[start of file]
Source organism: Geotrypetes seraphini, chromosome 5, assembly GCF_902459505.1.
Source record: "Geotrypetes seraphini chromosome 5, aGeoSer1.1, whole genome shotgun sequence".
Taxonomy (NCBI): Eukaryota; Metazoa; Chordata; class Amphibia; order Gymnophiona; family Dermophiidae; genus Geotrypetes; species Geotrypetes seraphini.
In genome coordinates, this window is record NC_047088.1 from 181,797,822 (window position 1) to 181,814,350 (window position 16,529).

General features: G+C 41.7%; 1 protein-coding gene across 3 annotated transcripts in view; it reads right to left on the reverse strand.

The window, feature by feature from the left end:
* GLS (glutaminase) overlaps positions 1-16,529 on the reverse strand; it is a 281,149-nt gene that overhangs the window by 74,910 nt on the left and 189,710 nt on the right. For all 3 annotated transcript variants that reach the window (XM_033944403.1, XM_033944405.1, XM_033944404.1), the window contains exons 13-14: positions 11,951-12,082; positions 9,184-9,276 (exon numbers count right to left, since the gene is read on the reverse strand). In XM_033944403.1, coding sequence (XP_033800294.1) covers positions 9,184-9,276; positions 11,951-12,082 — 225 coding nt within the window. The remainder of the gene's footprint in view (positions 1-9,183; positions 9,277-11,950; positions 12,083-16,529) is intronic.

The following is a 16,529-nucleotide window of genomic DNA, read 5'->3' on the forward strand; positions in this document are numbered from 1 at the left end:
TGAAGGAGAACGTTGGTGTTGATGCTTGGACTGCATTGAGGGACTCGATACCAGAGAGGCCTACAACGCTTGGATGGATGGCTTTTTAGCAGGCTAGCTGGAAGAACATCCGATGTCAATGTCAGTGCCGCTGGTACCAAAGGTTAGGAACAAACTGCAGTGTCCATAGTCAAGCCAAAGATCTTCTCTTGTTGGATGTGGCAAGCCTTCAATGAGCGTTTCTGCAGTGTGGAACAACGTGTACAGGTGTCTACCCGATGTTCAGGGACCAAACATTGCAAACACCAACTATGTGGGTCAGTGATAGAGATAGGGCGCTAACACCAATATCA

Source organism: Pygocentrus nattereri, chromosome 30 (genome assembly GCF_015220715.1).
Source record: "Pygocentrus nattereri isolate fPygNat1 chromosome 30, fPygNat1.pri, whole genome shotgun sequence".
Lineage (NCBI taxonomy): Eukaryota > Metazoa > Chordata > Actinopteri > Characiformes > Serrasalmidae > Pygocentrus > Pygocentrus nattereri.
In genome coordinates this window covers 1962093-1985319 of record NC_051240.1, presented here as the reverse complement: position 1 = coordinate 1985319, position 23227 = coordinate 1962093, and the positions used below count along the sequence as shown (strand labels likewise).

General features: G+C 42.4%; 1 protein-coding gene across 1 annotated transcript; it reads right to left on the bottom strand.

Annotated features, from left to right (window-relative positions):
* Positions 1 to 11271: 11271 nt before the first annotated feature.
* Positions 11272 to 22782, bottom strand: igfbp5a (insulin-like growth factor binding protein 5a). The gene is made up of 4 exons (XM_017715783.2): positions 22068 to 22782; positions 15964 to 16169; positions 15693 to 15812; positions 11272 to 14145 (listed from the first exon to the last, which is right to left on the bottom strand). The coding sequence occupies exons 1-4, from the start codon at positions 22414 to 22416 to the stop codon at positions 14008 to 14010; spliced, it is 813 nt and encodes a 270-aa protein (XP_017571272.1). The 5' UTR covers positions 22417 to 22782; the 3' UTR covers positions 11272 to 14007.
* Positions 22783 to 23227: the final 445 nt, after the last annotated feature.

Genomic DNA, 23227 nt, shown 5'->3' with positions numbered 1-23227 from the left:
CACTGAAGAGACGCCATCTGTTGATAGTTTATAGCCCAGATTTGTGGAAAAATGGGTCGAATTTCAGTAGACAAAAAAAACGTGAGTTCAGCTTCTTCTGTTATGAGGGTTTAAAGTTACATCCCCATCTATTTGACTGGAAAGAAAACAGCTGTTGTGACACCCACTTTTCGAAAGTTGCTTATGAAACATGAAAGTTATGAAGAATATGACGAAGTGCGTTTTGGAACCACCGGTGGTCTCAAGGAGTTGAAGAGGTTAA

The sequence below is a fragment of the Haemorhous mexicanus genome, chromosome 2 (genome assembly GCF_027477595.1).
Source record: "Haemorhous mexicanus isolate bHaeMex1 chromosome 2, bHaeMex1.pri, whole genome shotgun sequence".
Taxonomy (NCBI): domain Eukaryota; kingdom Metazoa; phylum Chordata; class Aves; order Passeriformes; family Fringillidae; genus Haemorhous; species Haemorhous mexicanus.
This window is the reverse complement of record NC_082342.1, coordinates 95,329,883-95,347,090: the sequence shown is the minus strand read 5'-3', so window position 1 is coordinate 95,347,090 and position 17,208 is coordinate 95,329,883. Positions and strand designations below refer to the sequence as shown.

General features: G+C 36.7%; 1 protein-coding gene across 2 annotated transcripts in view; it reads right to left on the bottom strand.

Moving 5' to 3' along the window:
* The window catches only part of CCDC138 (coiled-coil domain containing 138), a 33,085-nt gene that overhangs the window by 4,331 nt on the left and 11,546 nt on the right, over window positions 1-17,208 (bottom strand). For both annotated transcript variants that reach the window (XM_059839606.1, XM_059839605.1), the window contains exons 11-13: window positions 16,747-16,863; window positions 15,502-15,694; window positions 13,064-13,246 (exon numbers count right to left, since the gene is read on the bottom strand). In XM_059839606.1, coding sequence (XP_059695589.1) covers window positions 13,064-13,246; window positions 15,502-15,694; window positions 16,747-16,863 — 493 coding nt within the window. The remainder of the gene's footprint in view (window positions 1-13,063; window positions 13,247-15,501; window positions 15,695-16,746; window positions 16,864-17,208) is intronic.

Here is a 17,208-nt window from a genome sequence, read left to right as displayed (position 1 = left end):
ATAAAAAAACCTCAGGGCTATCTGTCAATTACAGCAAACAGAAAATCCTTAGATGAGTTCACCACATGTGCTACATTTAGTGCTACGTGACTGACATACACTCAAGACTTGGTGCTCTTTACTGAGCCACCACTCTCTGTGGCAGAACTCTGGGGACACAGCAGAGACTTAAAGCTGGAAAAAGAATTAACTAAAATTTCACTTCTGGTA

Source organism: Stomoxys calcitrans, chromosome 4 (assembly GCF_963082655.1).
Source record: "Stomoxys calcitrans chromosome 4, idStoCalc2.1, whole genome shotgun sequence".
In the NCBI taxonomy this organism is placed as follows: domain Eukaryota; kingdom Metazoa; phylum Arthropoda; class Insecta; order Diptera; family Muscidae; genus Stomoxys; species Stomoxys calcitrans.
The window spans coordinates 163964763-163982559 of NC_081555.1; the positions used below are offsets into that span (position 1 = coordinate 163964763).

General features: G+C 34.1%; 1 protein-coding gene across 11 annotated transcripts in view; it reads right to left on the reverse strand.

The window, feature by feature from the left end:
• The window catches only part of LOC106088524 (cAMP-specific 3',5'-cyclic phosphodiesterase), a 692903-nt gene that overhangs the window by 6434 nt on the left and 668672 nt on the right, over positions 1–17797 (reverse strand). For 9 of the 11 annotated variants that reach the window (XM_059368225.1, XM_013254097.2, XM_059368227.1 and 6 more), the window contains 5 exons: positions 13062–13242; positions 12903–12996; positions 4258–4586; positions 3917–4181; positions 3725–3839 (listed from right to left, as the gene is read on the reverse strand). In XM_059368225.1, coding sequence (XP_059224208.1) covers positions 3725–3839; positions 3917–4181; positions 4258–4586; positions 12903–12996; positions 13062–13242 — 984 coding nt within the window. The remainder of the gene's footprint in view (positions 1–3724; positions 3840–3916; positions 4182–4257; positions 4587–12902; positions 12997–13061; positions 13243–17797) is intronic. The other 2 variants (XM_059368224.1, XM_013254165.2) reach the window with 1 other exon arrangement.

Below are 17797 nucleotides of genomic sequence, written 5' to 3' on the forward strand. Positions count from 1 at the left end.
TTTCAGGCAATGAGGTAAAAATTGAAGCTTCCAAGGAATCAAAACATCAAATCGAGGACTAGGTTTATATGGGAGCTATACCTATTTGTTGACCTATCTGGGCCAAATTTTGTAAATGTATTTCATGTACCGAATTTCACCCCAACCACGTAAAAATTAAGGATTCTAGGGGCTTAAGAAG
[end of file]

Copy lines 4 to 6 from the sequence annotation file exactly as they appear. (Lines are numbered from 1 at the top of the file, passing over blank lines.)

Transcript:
In genome coordinates, this window is record NC_047088.1 from 181,797,822 (window position 1) to 181,814,350 (window position 16,529).

General features: G+C 41.7%; 1 protein-coding gene across 3 annotated transcripts in view; it reads right to left on the reverse strand.

The window, feature by feature from the left end: